Thursday, September 27, 2007

There are as many reasons for walking el camino

We are only 4.5kms from Santiago and can almost smell the incense wafting from the Botafumeiro! But, we have curbed our enthusiasm to rush the last day and will stay here at the huge complex of Monte do Gozo tonight. We arrived at about 12h30 but couldn't check in until 13h30 so we had a sandwich and a drink before checking in. This complex will provide a free bed for one night to 800 pilgrims (they never have that many though) and still has beds for 2000 more people at 7 euro a bed. It looks like a military barracks with rows and rows of dormitories, a cafeteria, self-service restaurant and a few shops. One of the statues is of pilgrims pointing the way to the city. This is the only spot left on the Mount of Joy where you can actually see the steeples of the cathedral. Right now we are waiting for our washing cycle to finish. It costs 3 euro for a wash (E1.80 for the powder blocks) and 2 euro for the dryer. Sharing between 4 people makes it worthwhile - especially if your accommodation is for free. After a surprisingly good sleep on Wednesday Finn really got into his stride! It was his 5th day of walking and his competitive spirit kicked in - passing poor struggling peregrinos and chalking them off as successes - 43 pilgrims so far! He even counts those who dare stop to take a photograph, looking back at us with a triumphant smile. On Wednesday we decided not to stay in Santa Irene as we arrived early and read that the albergue only opens at 2pm. So we decided to walk 4kms further on to Arca. (Joy-belle, that is where we made a meal for Elsabet and sat waiting for the albergue to open whilst the backpacks piled up to the top of the driveway). When we arrived at the albergue we saw that it was similar to the one in Melide - a huge municipal albergue with no doors on the showers and reported to be in a poor state in 2006. We decided to find a Pension instead and Finn and I left Marion and Anneliese in the line whilst we walked into the small, one road town to find rooms. Eventually, at the far end of the town, we found a beautiful place that gave us two rooms for 30 euro per room. The owner very kindly drove me back to the albergue to fetch Marion and Anneliese and we were soon checked into lovely clean rooms with a shared en suite bathroom. Only a pleasure! There was a cafe-bar downstairs (owned by the same person). We had lunch there and bought rolls, ham, cheese, tomato and lettuce to make our own supper in the sitting room provided for guests. Today's walk was mainly up steep, short inclines which somewhat curbed Finn's need to pass every backpack in front of him! Marion's shin splint has crept up her shin and she groans at every downhill while Finn moans, "Bugger me!" at every uphill. We will leave at about 8am tomorrow so that we arrive in Santiago just after 9am. Hopefully Marion Bowles will be waiting for us and will take a short video of the intrepid four walking into the Obradoiro Square up to the cathedral. I have fallen in love with the Horreos - little structures on stilts used to store corn. They are now protected and many have been restored and preserved.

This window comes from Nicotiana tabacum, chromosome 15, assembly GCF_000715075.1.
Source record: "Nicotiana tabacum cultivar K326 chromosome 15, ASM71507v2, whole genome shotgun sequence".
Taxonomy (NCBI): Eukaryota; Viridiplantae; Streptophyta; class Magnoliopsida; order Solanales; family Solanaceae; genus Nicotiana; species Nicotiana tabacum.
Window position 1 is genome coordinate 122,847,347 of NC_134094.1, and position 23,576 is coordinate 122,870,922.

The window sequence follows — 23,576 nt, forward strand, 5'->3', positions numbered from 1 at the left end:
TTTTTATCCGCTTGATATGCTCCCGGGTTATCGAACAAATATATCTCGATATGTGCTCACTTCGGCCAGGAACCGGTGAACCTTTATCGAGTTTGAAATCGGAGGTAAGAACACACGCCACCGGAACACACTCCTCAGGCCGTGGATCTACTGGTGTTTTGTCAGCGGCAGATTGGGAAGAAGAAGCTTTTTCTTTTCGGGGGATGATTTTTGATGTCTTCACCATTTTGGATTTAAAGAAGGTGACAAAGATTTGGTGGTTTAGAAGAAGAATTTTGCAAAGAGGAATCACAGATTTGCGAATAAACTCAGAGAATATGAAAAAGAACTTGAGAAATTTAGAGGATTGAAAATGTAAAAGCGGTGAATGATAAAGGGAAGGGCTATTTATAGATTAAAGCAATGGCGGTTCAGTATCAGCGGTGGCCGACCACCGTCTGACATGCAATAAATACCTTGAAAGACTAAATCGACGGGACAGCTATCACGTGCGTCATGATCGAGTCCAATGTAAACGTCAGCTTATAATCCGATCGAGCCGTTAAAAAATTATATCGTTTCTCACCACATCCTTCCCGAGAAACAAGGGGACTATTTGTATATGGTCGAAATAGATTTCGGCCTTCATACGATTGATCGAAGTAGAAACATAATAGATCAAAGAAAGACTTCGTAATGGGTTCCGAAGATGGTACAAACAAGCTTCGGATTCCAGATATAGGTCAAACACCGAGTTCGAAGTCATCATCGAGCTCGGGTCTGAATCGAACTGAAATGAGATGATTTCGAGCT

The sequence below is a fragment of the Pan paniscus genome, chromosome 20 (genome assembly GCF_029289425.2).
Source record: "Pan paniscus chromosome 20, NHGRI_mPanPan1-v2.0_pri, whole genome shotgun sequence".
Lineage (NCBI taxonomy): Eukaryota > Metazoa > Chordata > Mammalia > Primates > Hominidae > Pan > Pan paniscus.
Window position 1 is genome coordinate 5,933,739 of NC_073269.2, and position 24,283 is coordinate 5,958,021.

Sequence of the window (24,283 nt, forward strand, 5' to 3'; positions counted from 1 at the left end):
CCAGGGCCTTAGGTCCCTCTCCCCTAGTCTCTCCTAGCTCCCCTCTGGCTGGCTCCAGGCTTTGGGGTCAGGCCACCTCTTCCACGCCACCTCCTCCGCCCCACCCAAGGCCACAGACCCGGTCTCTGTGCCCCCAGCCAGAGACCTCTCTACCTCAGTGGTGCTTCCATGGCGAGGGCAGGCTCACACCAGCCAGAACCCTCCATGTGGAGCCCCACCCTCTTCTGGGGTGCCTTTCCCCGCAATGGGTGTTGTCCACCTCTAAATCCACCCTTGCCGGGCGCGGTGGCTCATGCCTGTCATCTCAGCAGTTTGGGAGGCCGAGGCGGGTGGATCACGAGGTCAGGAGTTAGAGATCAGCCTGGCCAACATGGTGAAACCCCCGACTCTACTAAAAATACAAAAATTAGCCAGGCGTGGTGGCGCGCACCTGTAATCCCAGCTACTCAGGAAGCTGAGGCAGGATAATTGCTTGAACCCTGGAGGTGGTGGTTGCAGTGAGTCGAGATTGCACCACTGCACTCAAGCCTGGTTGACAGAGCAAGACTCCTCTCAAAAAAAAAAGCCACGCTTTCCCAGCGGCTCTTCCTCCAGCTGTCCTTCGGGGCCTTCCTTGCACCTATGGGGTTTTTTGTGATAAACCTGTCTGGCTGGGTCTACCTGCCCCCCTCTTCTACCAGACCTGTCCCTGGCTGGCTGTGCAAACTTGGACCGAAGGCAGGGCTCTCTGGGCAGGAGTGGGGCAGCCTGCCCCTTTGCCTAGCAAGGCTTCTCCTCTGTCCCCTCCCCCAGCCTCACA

Lil Parker asked the other day, "Why do you do it?
There are as many reasons for walking el camino as there are pilgrims, and over 100 000 will earn the compostela this year. Although the Santiago pilgrimage is a Christian one, many pilgrims profess to walking it for spiritual reasons rather than religious. Many say that they don't know why they walk it, that it 'called to them'. You would think that any sane person would have a really good reason to leave their comfort zone, their family, friends and home (and their country) to go and walk 800kms across a foreign land, staying in humble, shared accommodation, eating strange food and struggling with a foreign language. They do all this with a backpack containing everything they posses for a month and will continue walking with blisters, tendinitis, cellulitis, shin splints etc. It is amazing! Perhaps the common denominator for all pilgrims is their 'humanness' - we are all pilgrims journeying through this life and when millions of fellow humans follow a particular path, we feel the urge to join the stream. The pilgrimage to Santiago de Compostela was the most walked path in medieval times (even more popular than to Rome or Jerusalem) and today it has almost reached the same levels of popularity as the 14th and 15th centuries. It is said that pilgrimage is a metaphor for life and perhaps the camino is life in microcosm. One experiences joy and sadness, ups and downs, easy days, difficult days, sunshine and rain, weariness and wonder, hunger and compassion. When we reach Santiago we have learned what we are really capable of. Some pilgrims succumb to injuries, or to tiredness whilst others find it impossible to keep to their planned schedule and end up catching a bus or taxi to stay on track. Those who persevere on foot to the end will have the joy and sense of achievement that all the millions of pilgrims before them have experienced through the ages. Tomorrow we will join those pilgrims when we walk into the square and see the cathedral for the first time. Tomorrow we will feel the souls of pilgrims past through the soles of our feet. I will let you know about our time in Santiago in another post. Till then, love to all.
S A M and Finn

1 comment:

  1. Anonymous9:38 pm

    if you're reading this it means you've finished. Well done, all! I've been following your blog and look forward to catching up with you on the SantiagoToday forum sometime soon (ish)